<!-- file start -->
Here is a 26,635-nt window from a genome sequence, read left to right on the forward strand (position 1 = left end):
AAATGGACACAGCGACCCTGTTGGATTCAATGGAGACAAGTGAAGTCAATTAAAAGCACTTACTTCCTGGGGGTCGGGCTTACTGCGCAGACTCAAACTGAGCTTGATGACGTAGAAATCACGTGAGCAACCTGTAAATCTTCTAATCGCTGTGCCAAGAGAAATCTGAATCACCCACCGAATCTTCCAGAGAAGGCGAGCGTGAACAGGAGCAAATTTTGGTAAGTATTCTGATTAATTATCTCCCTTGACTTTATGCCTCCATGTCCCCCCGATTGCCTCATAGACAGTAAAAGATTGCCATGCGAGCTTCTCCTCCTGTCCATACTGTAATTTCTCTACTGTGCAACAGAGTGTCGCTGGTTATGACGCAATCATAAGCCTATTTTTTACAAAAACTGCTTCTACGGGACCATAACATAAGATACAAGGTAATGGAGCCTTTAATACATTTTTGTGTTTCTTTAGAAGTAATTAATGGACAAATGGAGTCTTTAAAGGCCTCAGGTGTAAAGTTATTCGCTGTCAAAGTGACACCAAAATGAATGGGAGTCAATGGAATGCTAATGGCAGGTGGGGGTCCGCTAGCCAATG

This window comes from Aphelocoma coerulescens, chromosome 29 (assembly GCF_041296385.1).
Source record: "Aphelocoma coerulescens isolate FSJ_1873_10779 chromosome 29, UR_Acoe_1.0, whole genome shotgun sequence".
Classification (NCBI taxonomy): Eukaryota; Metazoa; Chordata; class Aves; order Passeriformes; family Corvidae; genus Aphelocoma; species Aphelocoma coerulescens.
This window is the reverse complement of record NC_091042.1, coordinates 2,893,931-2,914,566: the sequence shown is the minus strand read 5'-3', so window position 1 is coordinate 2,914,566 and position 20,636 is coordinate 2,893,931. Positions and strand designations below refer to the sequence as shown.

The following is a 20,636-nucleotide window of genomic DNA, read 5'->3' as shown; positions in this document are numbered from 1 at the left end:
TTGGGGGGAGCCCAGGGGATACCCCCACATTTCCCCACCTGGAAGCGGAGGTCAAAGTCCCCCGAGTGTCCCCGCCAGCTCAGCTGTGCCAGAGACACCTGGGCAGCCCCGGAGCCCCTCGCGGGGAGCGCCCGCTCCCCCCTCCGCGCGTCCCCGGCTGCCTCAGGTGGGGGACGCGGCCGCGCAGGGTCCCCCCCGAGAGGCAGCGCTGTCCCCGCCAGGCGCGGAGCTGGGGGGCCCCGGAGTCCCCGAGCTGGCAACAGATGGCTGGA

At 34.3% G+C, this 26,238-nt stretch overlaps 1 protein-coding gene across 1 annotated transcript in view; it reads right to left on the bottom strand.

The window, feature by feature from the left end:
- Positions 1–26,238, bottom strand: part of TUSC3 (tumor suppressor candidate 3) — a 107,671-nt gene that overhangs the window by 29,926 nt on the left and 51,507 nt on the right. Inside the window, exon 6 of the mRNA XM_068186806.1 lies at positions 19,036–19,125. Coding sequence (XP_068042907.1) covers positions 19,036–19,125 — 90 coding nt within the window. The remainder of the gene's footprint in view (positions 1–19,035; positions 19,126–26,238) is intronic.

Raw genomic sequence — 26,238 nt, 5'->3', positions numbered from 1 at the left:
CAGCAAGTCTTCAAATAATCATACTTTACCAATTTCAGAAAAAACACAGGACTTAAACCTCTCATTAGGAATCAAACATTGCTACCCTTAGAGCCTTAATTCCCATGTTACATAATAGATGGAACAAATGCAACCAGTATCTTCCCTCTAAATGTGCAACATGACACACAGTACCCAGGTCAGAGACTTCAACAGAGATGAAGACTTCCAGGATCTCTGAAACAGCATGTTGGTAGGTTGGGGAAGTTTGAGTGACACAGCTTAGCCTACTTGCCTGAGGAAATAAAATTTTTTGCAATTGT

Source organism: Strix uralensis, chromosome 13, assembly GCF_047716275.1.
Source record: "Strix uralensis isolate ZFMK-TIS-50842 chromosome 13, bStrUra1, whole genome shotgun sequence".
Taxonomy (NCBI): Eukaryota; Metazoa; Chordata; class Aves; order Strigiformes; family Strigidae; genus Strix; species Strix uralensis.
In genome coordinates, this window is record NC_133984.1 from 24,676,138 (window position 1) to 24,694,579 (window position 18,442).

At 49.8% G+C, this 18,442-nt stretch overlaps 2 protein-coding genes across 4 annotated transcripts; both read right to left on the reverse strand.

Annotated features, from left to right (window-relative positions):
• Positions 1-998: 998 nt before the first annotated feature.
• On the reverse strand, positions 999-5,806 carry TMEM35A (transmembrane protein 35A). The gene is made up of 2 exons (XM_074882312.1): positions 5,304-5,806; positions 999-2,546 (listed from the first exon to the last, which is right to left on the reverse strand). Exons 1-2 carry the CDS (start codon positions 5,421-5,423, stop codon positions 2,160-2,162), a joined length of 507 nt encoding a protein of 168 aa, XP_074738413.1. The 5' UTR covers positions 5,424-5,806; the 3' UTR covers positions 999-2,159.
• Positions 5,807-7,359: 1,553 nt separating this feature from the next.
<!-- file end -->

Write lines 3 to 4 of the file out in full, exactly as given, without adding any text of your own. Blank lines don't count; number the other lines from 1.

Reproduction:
This window comes from Aphelocoma coerulescens, chromosome 29 (assembly GCF_041296385.1).
Source record: "Aphelocoma coerulescens isolate FSJ_1873_10779 chromosome 29, UR_Acoe_1.0, whole genome shotgun sequence".